"Uncle Dan, give me a challenge!" My 12-year old niece was at the edge of the huge community pool. She and her brother were enjoying the last “pool day” of summer. They had been playing and leaping off the diving boards for almost an hour. Give me a challenge! The first translation of this phrase was easy. “Make this pool interesting, my brain is getting bored.” As she swam underwater across the pool in four breaths, she turned and waved at me after every breath. The second translation became more apparent with reflection: “I want you to pay attention and interact with me.” I realized that this is the real purpose for goals at work. I also realized why goals so often fail.
My niece wanted to prove she was more interesting than everything around her. The keys to this were: 1) Provide her with a challenge that could be met only if she pushed herself. 2) Provide her with almost instant validation that her efforts were being appreciated.
Employees start their time with any new job, or boss, with this same attitude. First, let me have a little fun and explore. Second, give me something that makes me think or stretches my abilities. And, whatever you do, pay attention to me and interact with me as I reach my goals.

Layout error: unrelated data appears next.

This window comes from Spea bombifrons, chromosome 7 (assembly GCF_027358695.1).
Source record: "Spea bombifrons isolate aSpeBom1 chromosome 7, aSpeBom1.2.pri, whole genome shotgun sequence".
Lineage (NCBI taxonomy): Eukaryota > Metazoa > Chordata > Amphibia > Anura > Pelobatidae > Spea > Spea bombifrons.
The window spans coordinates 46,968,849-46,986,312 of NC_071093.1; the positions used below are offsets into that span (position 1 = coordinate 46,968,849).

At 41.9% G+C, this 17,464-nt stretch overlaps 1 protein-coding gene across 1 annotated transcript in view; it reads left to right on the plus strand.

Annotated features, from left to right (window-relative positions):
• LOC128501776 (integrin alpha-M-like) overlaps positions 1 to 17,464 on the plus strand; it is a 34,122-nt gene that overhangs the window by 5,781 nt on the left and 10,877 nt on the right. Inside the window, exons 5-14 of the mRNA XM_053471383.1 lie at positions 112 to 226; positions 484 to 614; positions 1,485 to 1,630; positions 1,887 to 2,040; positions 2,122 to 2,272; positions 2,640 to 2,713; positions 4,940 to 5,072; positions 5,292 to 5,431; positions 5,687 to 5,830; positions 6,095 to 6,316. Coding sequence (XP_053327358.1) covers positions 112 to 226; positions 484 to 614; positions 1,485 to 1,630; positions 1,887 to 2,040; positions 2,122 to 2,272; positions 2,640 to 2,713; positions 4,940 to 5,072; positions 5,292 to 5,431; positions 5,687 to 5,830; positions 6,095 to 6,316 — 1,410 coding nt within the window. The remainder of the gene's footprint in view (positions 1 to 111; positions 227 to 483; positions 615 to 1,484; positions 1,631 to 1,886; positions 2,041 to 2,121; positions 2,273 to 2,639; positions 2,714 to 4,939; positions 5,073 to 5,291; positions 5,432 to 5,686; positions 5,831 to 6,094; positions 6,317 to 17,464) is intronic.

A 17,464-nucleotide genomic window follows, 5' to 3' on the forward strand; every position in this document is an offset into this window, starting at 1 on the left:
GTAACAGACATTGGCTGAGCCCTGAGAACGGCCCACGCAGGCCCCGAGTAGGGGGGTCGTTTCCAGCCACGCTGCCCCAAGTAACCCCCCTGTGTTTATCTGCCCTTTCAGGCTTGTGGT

This simple concept has driven each of us since we were first able to communicate. When we were just one year old, we made sure mom and dad watched as we walked or got into things we shouldn’t. When we were ten, we sang in the choir with the full intent to find our parents in the audience and get a smile from them. Answering a question with “nothing” as a high school kid meant: “please spend a bit more time inquiring what is really wrong." College and pro athletes get on camera and immediately say hi to their mom and friends. We have always wanted recognition for doing something that required effort.
Do we use this innate human need for growth and attention to our advantage at work? Cash or equity compensation can be used as a real link to goals and engagement (performance-based compensation), or it can be used as reason for why employees should be engaged (time-based compensation). This difference is often subtle, but always profound. Employees, like all people, crave challenges and validation. Providing one without the other will result in failure.
Think about what you wish your employees were doing. Brainstorm on ways to turn these things into interesting challenges. Insist that managers and executives pay attention to goals as they are met. Tie employee pay and recognition to these challenges and work will be like the interesting fun of childhood, instead of the boring labor of adulthood. (P.S. I want to go swimming!)